Shedding light on the supposed link between MMR and autism

Editors note: With today’s post, we introduce a new category of “Opinion” posts on the BSR blog. We continue to welcome informative posts about scientific research, as well as posts that give an individual author’s point of view on controversial subjects. Please send any feedback or post contributions to sciencereviewblog [at] gmail [dot] com.

Children are typically given the MMR vaccine at 1 year old

As you may have noticed in the past few months (if not years), there is quite a bit of concern about the possible link between autism and vaccinations. If you were to look at almost any properly carried out independent study, you’d find that most of these allegations are completely ridiculous. Nevertheless, sensational claims seem to have a knack for outshining the factual evidence that contradicts them. The autism/vaccination “link” has caused a number of parents to intentionally avoid vaccinations for their children, resulting in a number of unnecessary deaths, including the recent outbreak in whooping cough in California.

It all started with a paper written by Andrew Wakefield in 1998.  In the paper, he describes a number of children who had recently undergone vaccination for MMR (measles, mumps and rubella) and supposedly began showing signs of autism shortly thereafter.  The author suggested that the MMR vaccine was causing these children to develop their symptoms.

Twelve years and who knows how many un-vaccinated children later, we finally get the truth: the original paper was rife with manipulation and deceit.  In an article published in the British Medical Journal, Brian Deer recently took a critical look at the original paper, checking up on each patient and getting the facts straight regarding many of Dr. Wakefield’s claims.  Here is a quick list of errors that the author found (taken directly from the article):

  • Three of nine children reported with regressive autism did not have autism diagnosed at all. Only one child clearly had regressive autism.

  • Despite the paper claiming that all 12 children were “previously normal,” five had documented pre-existing developmental concerns.

  • Some children were reported to have experienced first behavioural symptoms within days of MMR, but the records documented these as starting some months after vaccination.

  • In nine cases, unremarkable colonic histopathology results—noting no or minimal fluctuations in inflammatory cell populations—were changed after a medical school “research review” to “non-specific colitis”.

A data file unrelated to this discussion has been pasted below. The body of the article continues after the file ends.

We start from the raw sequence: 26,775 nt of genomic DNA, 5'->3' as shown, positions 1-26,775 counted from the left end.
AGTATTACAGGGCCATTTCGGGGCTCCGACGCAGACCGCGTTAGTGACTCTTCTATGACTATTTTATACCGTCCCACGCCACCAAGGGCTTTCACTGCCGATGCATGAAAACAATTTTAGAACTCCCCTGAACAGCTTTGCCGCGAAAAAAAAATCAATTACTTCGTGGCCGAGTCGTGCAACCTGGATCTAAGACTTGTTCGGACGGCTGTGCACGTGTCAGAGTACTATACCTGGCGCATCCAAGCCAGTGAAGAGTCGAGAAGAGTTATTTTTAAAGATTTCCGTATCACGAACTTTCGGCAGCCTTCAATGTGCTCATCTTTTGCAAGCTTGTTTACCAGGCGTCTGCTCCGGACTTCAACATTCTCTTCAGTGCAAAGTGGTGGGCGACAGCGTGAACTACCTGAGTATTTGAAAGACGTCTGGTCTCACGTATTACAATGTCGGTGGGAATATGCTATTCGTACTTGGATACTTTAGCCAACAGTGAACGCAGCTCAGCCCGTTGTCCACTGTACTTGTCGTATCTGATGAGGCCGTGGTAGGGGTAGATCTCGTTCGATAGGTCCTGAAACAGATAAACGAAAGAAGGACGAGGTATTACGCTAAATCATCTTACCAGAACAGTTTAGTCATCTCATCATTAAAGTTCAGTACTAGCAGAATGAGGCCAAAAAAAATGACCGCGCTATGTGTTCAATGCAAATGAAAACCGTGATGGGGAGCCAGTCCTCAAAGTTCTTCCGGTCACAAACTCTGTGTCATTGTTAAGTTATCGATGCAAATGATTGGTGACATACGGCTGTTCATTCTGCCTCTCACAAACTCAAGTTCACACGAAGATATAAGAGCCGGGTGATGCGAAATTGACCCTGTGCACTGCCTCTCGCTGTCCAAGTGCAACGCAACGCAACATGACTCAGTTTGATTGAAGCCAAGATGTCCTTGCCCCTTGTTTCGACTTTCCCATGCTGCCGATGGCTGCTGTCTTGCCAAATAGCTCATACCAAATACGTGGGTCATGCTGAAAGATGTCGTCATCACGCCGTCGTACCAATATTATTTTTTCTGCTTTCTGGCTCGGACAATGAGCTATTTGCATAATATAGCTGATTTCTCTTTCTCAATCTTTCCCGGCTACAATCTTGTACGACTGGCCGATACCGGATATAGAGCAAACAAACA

• The parents of eight children were reported as blaming MMR, but 11 families made this allegation at the hospital. The exclusion of three allegations—all giving times to onset of problems in months—helped to create the appearance of a 14 day temporal link.

  • Patients were recruited through anti-MMR campaigners, and the study was commissioned and funded for planned litigation.

The journal that originally published this paper has finally rescinded the article, more than a decade later.  Unfortunately, during that time many young children and newborns went without a critical component of healthy living in the modern world.  Moreover, the suspicion it effected in the general public may take generations to sort itself out.

The scientific process is usually an efficient way of arriving at some sort of truth about the world. Unfortunately, the truth is also easily obscured by faulty reporting and self-interested research. The threads of trust that lend credibility to scientific enterprise are fragile, and cause unknowable damage when cut. As scientists and science advocates, it’s our responsibility to ensure that this trust remains as strong as possible.

Further reading:
Coverage in Slate (for those who don’t have access to the journal or who don’t have the time to sift through a full article)

Leave a Reply


  1. Stephanie

    I think that tagging (/writing, though only the last few lines are the author’s opinion) this article as an opinion article is a mistake.

    The link between autism and MMR has no basis in experimental evidence. The Wakefield paper was, indeed, shown to have enormous experimental flaws as well as data that was simply made-up. Continuing to talk about the fact that there is NO proven link between autism and vaccination in opinion articles means that people can shrug off this fact as “well, you have your opinion and I have mine”. The public perception that there is more danger in vaccinating than in not vaccinating needs to be addressed, especially in cases of well-established and well-documented vaccines that prevent potentially debilitating diseases. Taking the label of ‘opinion’ off of informative articles is one good step.

    Obviously, how one should address certain subjects IS an opinion, though, the irony of which I am well aware.

  2. Anna Goldstein

    Stephanie- Thanks for your input. Labeling articles as “opinion” in the context of the Berkeley Science Review is to distinguish them from our usual articles, which review scientific research. The New Yorker article that Chris reviews is journalism, not science (indeed, the original paper could barely be called science). He doesn’t aim to provide any scientific information about either vaccines or autism, so we note that this is a different kind of post. We hope that it serves to inform the public of the importance of vaccination, regardless of the category or label.